The second section briefly describes the difference between apology and repentance. The third section is what both sides of the news coverage focused on while ignoring its larger context. Williams sets the repentance of the liberal churches in the US and Canada in the context of their failure to show sensitivity to scripture and tradition: "Have we acted in such a way as to suggest that we do not believe we are under the authority of Scripture — that the Church is not the creation of the Word?" The Los Angeles Times coverage makes it seem that Williams only emphasized this point, making him into a sudden advocate of biblicism. Although he is less explicit about this, one could argue that Williams sets the repentance of the conservatives in the conext of their failure to show sensitivity to reason and experience. My continuing frustration with Williams is that, while trying to urge liberals to present their scriptural and theological case, he keeps on neglecting to urge the conservatives to pay attention to what the Spirit may be saying in the lives and experiences of gay Christians.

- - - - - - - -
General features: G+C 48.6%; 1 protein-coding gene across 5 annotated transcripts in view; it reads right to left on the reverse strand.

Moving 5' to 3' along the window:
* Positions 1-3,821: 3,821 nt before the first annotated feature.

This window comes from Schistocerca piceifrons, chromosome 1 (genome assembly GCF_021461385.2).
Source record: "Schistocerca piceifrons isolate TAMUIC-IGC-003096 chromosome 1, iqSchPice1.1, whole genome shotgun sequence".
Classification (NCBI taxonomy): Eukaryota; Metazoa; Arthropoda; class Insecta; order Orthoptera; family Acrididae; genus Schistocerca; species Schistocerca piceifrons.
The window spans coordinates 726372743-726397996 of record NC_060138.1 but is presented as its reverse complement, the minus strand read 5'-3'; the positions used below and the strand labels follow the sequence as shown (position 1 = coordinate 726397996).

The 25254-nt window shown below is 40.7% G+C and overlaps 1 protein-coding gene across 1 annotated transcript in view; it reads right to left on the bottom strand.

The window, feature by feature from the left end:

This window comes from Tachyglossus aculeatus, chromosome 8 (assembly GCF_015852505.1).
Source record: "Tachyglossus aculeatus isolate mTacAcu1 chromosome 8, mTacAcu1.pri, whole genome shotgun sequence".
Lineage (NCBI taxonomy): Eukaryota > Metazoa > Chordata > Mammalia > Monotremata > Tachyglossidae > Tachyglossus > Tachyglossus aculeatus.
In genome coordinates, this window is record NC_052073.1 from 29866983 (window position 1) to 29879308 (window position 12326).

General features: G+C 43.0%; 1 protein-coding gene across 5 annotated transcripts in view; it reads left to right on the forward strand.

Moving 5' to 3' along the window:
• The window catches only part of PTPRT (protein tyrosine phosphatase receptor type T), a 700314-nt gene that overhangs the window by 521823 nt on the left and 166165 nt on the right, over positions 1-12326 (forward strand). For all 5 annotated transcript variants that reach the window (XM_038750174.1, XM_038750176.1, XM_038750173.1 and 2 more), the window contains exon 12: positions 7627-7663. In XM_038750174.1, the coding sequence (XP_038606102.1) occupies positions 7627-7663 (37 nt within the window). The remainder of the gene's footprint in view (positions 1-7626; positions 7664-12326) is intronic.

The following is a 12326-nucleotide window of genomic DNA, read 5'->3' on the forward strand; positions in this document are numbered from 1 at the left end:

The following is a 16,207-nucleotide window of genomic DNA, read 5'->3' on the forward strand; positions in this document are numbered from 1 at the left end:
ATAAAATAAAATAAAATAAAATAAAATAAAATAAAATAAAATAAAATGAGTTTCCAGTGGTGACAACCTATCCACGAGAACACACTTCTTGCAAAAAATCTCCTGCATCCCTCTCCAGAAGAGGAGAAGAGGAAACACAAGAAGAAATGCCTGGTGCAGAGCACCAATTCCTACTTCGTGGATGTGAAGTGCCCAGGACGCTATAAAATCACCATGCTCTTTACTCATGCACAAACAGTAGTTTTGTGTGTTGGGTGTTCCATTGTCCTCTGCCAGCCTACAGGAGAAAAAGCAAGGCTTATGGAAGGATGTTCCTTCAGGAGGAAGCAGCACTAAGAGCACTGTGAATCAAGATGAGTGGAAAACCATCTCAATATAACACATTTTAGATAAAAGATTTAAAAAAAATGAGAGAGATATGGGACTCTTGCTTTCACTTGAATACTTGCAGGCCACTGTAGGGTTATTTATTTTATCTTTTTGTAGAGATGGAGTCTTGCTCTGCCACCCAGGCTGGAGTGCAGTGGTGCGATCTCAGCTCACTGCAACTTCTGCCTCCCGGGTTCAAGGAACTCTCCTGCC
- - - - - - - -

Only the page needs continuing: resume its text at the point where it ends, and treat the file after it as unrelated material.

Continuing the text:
Williams writes that the 1998 Lambeth Resolution concluded that Anglican churches cannot with scriptural warrant bless "homosexual practice," but this is where he also writes at some length about the dangerous homophobia of some conservatives. (Reuters and other news outlets focus in on this section.) Williams concludes: "We are bound to ask, with the greatest care, how we best communicate the challenge of the gospel to homosexual persons and how we may free ourselves from unreasoning fear or even hatred." Actually listening to them would seem key to me.